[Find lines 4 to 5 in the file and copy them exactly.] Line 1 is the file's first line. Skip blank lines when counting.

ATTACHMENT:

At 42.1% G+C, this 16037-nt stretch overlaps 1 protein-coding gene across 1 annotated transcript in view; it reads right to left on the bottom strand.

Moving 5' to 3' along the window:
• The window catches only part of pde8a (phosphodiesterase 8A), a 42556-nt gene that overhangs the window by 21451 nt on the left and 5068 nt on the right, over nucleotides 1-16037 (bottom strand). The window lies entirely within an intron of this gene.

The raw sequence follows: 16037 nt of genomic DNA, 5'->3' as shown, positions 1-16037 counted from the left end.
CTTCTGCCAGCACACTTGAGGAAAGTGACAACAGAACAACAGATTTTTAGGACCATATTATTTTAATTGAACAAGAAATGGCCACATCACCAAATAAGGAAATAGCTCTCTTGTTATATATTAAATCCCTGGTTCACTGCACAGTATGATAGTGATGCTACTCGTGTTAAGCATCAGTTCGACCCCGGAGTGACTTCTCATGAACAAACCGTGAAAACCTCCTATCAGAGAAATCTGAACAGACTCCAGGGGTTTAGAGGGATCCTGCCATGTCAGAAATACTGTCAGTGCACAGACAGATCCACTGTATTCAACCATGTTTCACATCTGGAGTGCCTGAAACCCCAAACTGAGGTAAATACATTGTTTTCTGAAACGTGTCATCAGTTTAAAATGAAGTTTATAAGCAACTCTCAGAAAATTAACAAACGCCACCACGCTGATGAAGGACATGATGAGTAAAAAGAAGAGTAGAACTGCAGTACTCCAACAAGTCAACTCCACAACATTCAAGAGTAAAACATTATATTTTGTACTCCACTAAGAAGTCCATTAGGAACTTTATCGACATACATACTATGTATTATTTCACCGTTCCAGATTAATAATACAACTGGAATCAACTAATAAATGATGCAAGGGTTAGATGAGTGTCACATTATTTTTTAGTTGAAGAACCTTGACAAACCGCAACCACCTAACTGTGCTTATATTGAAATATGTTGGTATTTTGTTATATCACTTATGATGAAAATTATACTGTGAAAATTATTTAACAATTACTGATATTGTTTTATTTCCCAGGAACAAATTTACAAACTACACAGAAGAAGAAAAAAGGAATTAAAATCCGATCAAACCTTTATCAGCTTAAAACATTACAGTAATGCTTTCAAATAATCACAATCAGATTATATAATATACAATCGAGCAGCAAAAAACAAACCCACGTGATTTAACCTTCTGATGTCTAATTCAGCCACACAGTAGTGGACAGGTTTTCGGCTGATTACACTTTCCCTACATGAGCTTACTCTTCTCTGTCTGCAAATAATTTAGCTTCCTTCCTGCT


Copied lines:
The raw sequence follows: 16037 nt of genomic DNA, 5'->3' as shown, positions 1-16037 counted from the left end.
CTTCTGCCAGCACACTTGAGGAAAGTGACAACAGAACAACAGATTTTTAGGACCATATTATTTTAATTGAACAAGAAATGGCCACATCACCAAATAAGGAAATAGCTCTCTTGTTATATATTAAATCCCTGGTTCACTGCACAGTATGATAGTGATGCTACTCGTGTTAAGCATCAGTTCGACCCCGGAGTGACTTCTCATGAACAAACCGTGAAAACCTCCTATCAGAGAAATCTGAACAGACTCCAGGGGTTTAGAGGGATCCTGCCATGTCAGAAATACTGTCAGTGCACAGACAGATCCACTGTATTCAACCATGTTTCACATCTGGAGTGCCTGAAACCCCAAACTGAGGTAAATACATTGTTTTCTGAAACGTGTCATCAGTTTAAAATGAAGTTTATAAGCAACTCTCAGAAAATTAACAAACGCCACCACGCTGATGAAGGACATGATGAGTAAAAAGAAGAGTAGAACTGCAGTACTCCAACAAGTCAACTCCACAACATTCAAGAGTAAAACATTATATTTTGTACTCCACTAAGAAGTCCATTAGGAACTTTATCGACATACATACTATGTATTATTTCACCGTTCCAGATTAATAATACAACTGGAATCAACTAATAAATGATGCAAGGGTTAGATGAGTGTCACATTATTTTTTAGTTGAAGAACCTTGACAAACCGCAACCACCTAACTGTGCTTATATTGAAATATGTTGGTATTTTGTTATATCACTTATGATGAAAATTATACTGTGAAAATTATTTAACAATTACTGATATTGTTTTATTTCCCAGGAACAAATTTACAAACTACACAGAAGAAGAAAAAAGGAATTAAAATCCGATCAAACCTTTATCAGCTTAAAACATTACAGTAATGCTTTCAAATAATCACAATCAGATTATATAATATACAATCGAGCAGCAAAAAACAAACCCACGTGATTTAACCTTCTGATGTCTAATTCAGCCACACAGTAGTGGACAGGTTTTCGGCTGATTACACTTTCCCTACATGAGCTTACTCTTCTCTGTCTGCAAATAATTTAGCTTCCTTCCTGCT